“Dormitory plans in general are problematic,” Smith said. “Students are not pro-suite bathrooms. And we feel like they are going to be mega-dorms.”

However, Pearce stated that there will be no mega-dorms.

Student organizations have been formed in protest. Senior historic preservation and geography major Emily Morton is an active member of the master plan coalition.

“I am a believer in keeping what you can,” Morton said. “The greenest building is the one already built. I would like to maintain the small communities we have here on campus like Framar, South, Jefferson, Alvey and Arrington Halls. Instead of ‘façadism’ let’s work with the great fabric we have.”

There will be a partial renovation to the UMW apartments and a pedestrian bridge arched over William Street to campus.

Chandler Hall is also among the buildings with proposed renovations. Burt, Hill hopes to make it similar to Combs.

The Battleground Athletic Complex will be provided with a new locker room and restroom facility as well as new artificial turf and lighting on athletic field “D.”

A new parking deck to be built on university-owned property on College Avenue has been proposed to alleviate parking shortages. The deck will add approximately 400 cars to the university’s parking assets.

However, Smith believes that it is not being built in the most optimal location.

The three frame buildings close to College Avenue will be torn down and replaced with a parking lot, according to Smith, who finds this idea problematic.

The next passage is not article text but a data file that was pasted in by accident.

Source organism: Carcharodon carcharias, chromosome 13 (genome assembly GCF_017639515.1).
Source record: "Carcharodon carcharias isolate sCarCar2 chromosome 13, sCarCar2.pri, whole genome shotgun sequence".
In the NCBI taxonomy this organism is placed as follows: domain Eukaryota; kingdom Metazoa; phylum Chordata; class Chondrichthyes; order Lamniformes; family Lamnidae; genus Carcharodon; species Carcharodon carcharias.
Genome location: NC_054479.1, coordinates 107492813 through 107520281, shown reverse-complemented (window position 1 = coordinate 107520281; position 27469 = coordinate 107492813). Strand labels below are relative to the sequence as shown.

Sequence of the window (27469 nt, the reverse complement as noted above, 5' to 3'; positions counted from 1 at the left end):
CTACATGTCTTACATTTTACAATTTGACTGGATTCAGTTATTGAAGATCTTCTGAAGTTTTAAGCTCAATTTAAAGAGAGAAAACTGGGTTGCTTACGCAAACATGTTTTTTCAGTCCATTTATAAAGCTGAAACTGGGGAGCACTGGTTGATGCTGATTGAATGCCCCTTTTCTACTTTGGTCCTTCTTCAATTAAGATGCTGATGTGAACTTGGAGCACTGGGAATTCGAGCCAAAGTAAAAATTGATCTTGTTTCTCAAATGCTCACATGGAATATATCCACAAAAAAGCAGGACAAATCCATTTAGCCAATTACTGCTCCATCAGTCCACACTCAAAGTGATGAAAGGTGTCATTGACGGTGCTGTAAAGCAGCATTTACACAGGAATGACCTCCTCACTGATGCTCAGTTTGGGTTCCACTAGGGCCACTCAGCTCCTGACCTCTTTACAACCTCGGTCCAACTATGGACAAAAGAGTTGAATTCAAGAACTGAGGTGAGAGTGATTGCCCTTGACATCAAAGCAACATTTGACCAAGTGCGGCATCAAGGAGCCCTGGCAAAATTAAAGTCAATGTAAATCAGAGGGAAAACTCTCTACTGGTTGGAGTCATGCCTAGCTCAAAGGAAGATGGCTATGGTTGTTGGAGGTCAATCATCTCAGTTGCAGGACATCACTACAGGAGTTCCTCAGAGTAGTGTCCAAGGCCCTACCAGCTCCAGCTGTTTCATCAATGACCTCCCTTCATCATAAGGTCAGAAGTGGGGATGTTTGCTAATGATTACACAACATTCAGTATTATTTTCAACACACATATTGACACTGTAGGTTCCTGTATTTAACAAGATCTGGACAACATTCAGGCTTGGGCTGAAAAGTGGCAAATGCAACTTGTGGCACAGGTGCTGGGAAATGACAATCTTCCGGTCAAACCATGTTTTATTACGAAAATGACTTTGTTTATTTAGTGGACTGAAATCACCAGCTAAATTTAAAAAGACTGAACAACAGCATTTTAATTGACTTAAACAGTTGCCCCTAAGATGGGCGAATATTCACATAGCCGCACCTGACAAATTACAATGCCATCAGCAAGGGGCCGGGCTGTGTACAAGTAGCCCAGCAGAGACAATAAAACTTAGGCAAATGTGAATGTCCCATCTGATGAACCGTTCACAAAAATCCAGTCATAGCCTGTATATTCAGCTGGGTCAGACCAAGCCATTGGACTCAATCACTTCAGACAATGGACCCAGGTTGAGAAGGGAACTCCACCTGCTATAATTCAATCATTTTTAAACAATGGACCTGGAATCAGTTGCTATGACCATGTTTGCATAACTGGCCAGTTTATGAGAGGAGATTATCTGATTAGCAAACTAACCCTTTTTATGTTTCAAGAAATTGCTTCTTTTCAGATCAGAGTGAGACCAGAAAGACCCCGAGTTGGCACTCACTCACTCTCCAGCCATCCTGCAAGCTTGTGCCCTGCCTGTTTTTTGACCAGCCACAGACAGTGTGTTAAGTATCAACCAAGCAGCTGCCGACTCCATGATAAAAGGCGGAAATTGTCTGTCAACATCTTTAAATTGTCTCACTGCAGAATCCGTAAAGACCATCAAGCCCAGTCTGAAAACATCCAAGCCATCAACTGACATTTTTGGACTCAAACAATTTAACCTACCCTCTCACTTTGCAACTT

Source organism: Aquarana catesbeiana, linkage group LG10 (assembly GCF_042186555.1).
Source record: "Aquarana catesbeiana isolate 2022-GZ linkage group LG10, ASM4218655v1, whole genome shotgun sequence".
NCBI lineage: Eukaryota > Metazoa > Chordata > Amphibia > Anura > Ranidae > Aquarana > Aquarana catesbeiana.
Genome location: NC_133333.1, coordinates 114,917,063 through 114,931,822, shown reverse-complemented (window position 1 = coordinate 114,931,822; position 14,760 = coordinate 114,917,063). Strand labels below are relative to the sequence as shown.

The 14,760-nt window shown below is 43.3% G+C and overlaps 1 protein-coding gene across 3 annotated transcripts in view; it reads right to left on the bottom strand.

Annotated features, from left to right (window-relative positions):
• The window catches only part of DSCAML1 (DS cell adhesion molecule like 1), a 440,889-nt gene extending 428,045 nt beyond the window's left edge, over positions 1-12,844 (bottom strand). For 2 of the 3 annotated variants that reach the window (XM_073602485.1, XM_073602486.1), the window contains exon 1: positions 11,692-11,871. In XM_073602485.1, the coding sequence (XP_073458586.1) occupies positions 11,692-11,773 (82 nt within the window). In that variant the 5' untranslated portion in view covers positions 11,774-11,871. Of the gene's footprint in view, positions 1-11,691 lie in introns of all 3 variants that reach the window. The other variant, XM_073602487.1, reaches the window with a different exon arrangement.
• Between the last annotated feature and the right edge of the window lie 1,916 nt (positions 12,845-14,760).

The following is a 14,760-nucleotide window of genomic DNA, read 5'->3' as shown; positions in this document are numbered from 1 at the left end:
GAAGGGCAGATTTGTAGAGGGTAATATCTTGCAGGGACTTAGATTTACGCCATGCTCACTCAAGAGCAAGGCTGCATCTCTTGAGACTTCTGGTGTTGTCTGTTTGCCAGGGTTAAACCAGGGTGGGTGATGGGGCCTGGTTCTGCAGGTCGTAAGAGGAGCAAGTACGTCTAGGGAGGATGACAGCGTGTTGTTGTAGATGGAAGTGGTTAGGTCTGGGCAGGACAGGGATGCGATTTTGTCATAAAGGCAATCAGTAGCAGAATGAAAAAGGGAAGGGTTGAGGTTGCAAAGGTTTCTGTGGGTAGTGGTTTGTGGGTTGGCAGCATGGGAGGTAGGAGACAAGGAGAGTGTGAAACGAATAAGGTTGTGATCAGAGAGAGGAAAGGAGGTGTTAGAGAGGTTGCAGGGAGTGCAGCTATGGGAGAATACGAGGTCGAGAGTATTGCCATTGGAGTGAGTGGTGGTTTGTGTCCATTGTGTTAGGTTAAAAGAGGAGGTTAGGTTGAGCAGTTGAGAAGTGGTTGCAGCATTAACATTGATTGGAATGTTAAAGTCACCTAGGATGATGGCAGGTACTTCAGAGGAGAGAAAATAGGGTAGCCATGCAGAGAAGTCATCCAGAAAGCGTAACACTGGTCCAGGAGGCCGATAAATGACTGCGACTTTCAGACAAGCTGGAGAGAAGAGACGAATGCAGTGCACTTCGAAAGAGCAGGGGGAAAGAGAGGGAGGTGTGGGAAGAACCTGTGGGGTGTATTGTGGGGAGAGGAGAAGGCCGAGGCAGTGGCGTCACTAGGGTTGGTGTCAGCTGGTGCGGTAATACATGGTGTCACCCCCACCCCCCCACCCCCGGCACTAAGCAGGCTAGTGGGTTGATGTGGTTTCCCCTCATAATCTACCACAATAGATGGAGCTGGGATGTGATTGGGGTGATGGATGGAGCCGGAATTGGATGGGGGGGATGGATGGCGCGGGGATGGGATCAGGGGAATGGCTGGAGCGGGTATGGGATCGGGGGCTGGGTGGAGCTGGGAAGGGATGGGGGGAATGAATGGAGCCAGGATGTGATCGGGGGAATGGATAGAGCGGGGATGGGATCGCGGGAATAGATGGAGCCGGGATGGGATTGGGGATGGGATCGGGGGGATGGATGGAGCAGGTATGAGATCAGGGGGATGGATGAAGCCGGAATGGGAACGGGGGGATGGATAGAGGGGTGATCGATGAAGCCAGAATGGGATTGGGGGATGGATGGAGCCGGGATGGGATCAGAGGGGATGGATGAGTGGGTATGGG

“It should be replaced with something useful,” Smith said. “This has limited use and is bad for the environment.”

The Campus Police Station, which is currently located in Brent Hall, is not conducive for quick access to all campus points. Therefore, with a building on College Avenue, the police will be better equipped to serve the university, according to Burt, Hill’s website.

Additional academic space has also been proposed for the Stafford Campus.

During the upcoming spring semester, Smith will offer a preservation laboratory class. During the class, students will create a preservation plan for the campus.

“It’s just a theoretical exercise,” Smith said. “But it helps know what is here and what needs to be preserved and how students feel about campus; what the essence of the university actually is to students.”

According to Sanford, they are encouraging UMW to have a comprehensive preservation plan.

“Other schools are already doing it,” Sanford said. “Washington and Lee, VMI, William and Mary and UVA all have some degree of preservation planning. These are the schools we align ourselves with.”

Smith agreed.

“Mary Wash always mentions its history,” Smith said. “We will not be able to do that with a straight face if the plan goes through as it is.”
The three faculty members stressed that there is no reason the process should not be taken slowly.

“We are doing this because our buildings are falling apart,” Pearce said. “And we are determined to keep the school what it is and what makes it special.”

According to Hurley, the administration is taking the process as slowly as possible.

“We have deliberately slowed the approval process down because we have had some very good input and suggestions and are taking the time to think through all the information we have received,” Hurley said. “Originally, the plan was to seek approval at the November meeting of the BOV but instead, we are going to delay until February.”

The department’s ideas were not taken into account when the university began renovations last year on Monroe Hall.

As UMW’s oldest academic building, it is one that the preservation department was invested in.

But now, with vinyl windows the building would not be eligible for historic status with the nation’s Department of Historic Resources.